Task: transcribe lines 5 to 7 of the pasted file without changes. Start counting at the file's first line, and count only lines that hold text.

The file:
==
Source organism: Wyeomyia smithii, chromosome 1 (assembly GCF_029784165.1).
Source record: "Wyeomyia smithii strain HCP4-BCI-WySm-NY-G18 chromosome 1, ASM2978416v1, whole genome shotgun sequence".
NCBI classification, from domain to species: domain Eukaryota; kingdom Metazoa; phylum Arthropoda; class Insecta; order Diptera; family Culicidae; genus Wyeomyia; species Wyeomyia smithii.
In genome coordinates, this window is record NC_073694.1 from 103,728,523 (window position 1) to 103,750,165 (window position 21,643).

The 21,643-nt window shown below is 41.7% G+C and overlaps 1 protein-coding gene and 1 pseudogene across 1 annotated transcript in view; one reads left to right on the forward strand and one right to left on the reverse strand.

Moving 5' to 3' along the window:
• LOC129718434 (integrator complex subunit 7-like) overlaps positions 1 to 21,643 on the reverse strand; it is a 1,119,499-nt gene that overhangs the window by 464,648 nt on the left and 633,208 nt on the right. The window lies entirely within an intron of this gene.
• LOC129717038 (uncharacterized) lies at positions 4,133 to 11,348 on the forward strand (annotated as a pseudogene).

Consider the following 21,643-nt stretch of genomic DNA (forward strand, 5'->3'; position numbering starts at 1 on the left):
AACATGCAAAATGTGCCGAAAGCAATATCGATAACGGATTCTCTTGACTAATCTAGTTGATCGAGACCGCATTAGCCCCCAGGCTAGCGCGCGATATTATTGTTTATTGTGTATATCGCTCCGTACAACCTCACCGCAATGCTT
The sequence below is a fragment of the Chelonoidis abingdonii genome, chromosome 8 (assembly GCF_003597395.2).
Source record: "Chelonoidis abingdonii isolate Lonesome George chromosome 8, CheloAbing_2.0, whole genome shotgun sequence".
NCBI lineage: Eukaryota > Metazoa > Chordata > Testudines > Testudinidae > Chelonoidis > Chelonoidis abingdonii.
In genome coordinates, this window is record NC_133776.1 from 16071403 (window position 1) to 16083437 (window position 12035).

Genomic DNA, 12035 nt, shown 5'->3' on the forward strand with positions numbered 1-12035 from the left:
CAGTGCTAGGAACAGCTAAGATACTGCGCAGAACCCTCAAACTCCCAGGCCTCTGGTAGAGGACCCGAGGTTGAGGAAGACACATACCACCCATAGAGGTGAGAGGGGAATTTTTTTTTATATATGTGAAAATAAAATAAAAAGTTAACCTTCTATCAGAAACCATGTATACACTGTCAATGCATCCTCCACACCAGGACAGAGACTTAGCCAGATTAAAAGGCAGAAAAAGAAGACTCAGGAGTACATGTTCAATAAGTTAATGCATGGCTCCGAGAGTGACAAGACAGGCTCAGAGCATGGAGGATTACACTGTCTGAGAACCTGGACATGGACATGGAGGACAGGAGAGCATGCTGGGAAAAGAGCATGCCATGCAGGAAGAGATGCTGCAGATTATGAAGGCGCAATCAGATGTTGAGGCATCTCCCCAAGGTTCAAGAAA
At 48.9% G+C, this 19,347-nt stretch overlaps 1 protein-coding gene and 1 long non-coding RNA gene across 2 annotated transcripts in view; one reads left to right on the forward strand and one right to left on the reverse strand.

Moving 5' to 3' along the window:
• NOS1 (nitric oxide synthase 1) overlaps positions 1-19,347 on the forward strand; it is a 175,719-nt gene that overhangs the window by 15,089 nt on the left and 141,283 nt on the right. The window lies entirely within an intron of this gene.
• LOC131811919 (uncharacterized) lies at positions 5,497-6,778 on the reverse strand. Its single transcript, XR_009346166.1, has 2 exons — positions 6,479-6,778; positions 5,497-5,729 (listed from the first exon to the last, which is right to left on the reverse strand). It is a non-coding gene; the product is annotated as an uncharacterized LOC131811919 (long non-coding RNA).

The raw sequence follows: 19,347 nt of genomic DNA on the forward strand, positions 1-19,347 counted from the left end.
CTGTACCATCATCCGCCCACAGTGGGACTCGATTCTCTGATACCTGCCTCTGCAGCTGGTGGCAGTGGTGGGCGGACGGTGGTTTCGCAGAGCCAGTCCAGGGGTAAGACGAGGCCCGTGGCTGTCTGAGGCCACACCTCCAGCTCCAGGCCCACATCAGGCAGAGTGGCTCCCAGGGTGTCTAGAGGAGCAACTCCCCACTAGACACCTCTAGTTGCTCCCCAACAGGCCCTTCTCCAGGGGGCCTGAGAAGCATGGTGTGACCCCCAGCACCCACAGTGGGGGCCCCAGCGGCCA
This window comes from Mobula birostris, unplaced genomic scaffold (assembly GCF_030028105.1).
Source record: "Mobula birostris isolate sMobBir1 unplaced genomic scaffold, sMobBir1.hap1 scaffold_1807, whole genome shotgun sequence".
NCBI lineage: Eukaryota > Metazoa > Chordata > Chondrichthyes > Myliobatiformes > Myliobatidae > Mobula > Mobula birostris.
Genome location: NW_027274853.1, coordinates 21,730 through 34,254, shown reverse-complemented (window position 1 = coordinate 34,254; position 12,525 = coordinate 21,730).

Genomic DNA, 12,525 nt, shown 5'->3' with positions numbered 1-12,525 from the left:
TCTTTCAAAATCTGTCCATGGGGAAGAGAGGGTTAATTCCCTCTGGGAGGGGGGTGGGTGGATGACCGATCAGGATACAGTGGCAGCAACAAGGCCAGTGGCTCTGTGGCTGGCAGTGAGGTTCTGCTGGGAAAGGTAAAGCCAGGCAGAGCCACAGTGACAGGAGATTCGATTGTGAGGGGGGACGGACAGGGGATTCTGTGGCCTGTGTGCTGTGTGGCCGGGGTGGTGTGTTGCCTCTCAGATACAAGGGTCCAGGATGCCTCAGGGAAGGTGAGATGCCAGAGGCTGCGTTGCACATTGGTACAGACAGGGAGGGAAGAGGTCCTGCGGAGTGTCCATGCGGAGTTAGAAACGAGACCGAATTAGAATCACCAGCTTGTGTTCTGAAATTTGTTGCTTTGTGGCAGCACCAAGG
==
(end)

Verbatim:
The 21,643-nt window shown below is 41.7% G+C and overlaps 1 protein-coding gene and 1 pseudogene across 1 annotated transcript in view; one reads left to right on the forward strand and one right to left on the reverse strand.

Moving 5' to 3' along the window:
• LOC129718434 (integrator complex subunit 7-like) overlaps positions 1 to 21,643 on the reverse strand; it is a 1,119,499-nt gene that overhangs the window by 464,648 nt on the left and 633,208 nt on the right. The window lies entirely within an intron of this gene.